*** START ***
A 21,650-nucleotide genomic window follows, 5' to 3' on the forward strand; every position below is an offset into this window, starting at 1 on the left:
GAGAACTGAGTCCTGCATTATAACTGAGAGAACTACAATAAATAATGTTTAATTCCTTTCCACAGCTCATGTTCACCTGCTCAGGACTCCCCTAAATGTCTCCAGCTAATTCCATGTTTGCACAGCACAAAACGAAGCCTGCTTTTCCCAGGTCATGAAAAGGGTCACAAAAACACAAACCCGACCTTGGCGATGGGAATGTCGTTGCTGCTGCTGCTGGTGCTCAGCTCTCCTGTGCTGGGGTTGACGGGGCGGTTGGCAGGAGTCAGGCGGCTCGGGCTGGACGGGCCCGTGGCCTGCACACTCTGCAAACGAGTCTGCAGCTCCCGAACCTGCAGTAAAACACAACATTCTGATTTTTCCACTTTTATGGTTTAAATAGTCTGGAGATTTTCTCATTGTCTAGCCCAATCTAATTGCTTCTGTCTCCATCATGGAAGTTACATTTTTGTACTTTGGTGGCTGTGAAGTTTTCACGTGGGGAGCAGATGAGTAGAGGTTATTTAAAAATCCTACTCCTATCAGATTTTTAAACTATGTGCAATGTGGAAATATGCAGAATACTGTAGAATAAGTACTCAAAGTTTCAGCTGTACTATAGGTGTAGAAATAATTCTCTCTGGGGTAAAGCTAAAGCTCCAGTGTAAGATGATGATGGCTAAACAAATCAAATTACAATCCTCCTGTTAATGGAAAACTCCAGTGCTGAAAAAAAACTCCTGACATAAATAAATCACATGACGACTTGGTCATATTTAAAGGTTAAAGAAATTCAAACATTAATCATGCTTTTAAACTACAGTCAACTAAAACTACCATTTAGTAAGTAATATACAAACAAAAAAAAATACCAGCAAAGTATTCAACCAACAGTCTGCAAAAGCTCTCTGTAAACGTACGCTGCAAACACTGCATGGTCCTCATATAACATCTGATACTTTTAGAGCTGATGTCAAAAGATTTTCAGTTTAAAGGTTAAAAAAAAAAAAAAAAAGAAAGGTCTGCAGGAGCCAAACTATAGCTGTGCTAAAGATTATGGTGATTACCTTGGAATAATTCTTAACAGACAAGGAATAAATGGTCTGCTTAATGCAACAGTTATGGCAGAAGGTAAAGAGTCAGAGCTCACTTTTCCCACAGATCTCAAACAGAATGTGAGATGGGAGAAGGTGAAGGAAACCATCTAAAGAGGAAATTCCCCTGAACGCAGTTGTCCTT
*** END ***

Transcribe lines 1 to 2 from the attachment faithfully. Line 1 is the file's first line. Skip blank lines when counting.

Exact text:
A 21,650-nucleotide genomic window follows, 5' to 3' on the forward strand; every position below is an offset into this window, starting at 1 on the left:
GAGAACTGAGTCCTGCATTATAACTGAGAGAACTACAATAAATAATGTTTAATTCCTTTCCACAGCTCATGTTCACCTGCTCAGGACTCCCCTAAATGTCTCCAGCTAATTCCATGTTTGCACAGCACAAAACGAAGCCTGCTTTTCCCAGGTCATGAAAAGGGTCACAAAAACACAAACCCGACCTTGGCGATGGGAATGTCGTTGCTGCTGCTGCTGGTGCTCAGCTCTCCTGTGCTGGGGTTGACGGGGCGGTTGGCAGGAGTCAGGCGGCTCGGGCTGGACGGGCCCGTGGCCTGCACACTCTGCAAACGAGTCTGCAGCTCCCGAACCTGCAGTAAAACACAACATTCTGATTTTTCCACTTTTATGGTTTAAATAGTCTGGAGATTTTCTCATTGTCTAGCCCAATCTAATTGCTTCTGTCTCCATCATGGAAGTTACATTTTTGTACTTTGGTGGCTGTGAAGTTTTCACGTGGGGAGCAGATGAGTAGAGGTTATTTAAAAATCCTACTCCTATCAGATTTTTAAACTATGTGCAATGTGGAAATATGCAGAATACTGTAGAATAAGTACTCAAAGTTTCAGCTGTACTATAGGTGTAGAAATAATTCTCTCTGGGGTAAAGCTAAAGCTCCAGTGTAAGATGATGATGGCTAAACAAATCAAATTACAATCCTCCTGTTAATGGAAAACTCCAGTGCTGAAAAAAAACTCCTGACATAAATAAATCACATGACGACTTGGTCATATTTAAAGGTTAAAGAAATTCAAACATTAATCATGCTTTTAAACTACAGTCAACTAAAACTACCATTTAGTAAGTAATATACAAACAAAAAAAAATACCAGCAAAGTATTCAACCAACAGTCTGCAAAAGCTCTCTGTAAACGTACGCTGCAAACACTGCATGGTCCTCATATAACATCTGATACTTTTAGAGCTGATGTCAAAAGATTTTCAGTTTAAAGGTTAAAAAAAAAAAAAAAAAGAAAGGTCTGCAGGAGCCAAACTATAGCTGTGCTAAAGATTATGGTGATTACCTTGGAATAATTCTTAACAGACAAGGAATAAATGGTCTGCTTAATGCAACAGTTATGGCAGAAGGTAAAGAGTCAGAGCTCACTTTTCCCACAGATCTCAAACAGAATGTGAGATGGGAGAAGGTGAAGGAAACCATCTAAAGAGGAAATTCCCCTGAACGCAGTTGTCCTT